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"The whole policy out of the White House, from the creation of the new Department of Homeland Dysfunction to this announcement is being engineered by [White House advisor Karl] Rove, and Rove's policy is to reduce criticism of the administration.

"Does anyone remember the FBI woman from Minnesota any more after this?"

So now that we've got the alleged dirty bomber, what is the government going to do with him? Maybe nothing. Citing the rules of war and precedents dating to the Civil War, they have classified him as an enemy combatant. That would allow the government to hold him until the hostilities are resolved. But unlike prior wars, there may be no defined end to the war on terror. That means al Muhajir, along with U.S.- born Saudi Yasser Esam Hamdi and other suspected Taliban and al-Qaida fighters in U.S. custody, could be in the brig for a long time to come.

Ironically, constitutional scholar Laurence Tribe of Harvard Law School sees another, much different, danger.

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"The people who are calling for Padilla to get a civil trial are pushing in a direction that could be harmful to civil liberties in the long run," says Tribe.

His fear: that the government doesn't have much evidence against Padilla, and that if his case goes to trial, jurors with visions of 9/11 fresh in their minds will convict him anyway. That, Tribe says, would create "what is in effect a thought-crime."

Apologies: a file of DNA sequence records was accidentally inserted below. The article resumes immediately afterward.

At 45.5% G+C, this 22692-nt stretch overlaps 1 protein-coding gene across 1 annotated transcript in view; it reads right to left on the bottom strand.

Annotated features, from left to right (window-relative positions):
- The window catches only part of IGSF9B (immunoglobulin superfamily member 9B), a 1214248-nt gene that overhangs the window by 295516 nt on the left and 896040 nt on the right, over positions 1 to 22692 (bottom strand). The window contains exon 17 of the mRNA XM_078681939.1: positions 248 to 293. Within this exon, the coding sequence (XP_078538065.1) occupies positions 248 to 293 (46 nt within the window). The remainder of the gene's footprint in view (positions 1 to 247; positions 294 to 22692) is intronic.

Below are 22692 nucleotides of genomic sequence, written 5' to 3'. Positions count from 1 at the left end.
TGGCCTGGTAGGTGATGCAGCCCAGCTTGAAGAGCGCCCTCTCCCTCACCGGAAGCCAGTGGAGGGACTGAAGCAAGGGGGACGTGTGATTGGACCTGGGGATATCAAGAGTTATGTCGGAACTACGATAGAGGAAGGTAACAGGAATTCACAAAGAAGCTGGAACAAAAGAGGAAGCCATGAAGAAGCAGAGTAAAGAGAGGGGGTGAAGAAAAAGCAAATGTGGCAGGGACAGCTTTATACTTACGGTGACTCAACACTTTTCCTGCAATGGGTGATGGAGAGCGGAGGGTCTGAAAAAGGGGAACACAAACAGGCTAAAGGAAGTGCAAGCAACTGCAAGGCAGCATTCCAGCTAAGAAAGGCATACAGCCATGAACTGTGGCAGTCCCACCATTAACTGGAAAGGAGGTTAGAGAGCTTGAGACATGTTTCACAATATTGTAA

"If we bend the rules as to what is a conspiracy, to say that the mere intention to do something is enough to make you guilty, that's a very scary thing," he says. The alternative -- letting him go -- "is also very scary, because if he is part of al-Qaida, he's part of a group that's capable of committing crimes like 9/11."

That leaves Tribe hoping that the government will just keep al Muhajir in military detention, though with access to a lawyer and with the right to go to the federal courts to force the government to prove that it has sufficient evidence to hold him.

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Weinglass bluntly disagrees.

"Padilla is an American citizen," Weinglass says. "He should be indicted and tried in a civilian court as a citizen, with all his rights."


Dave Lindorff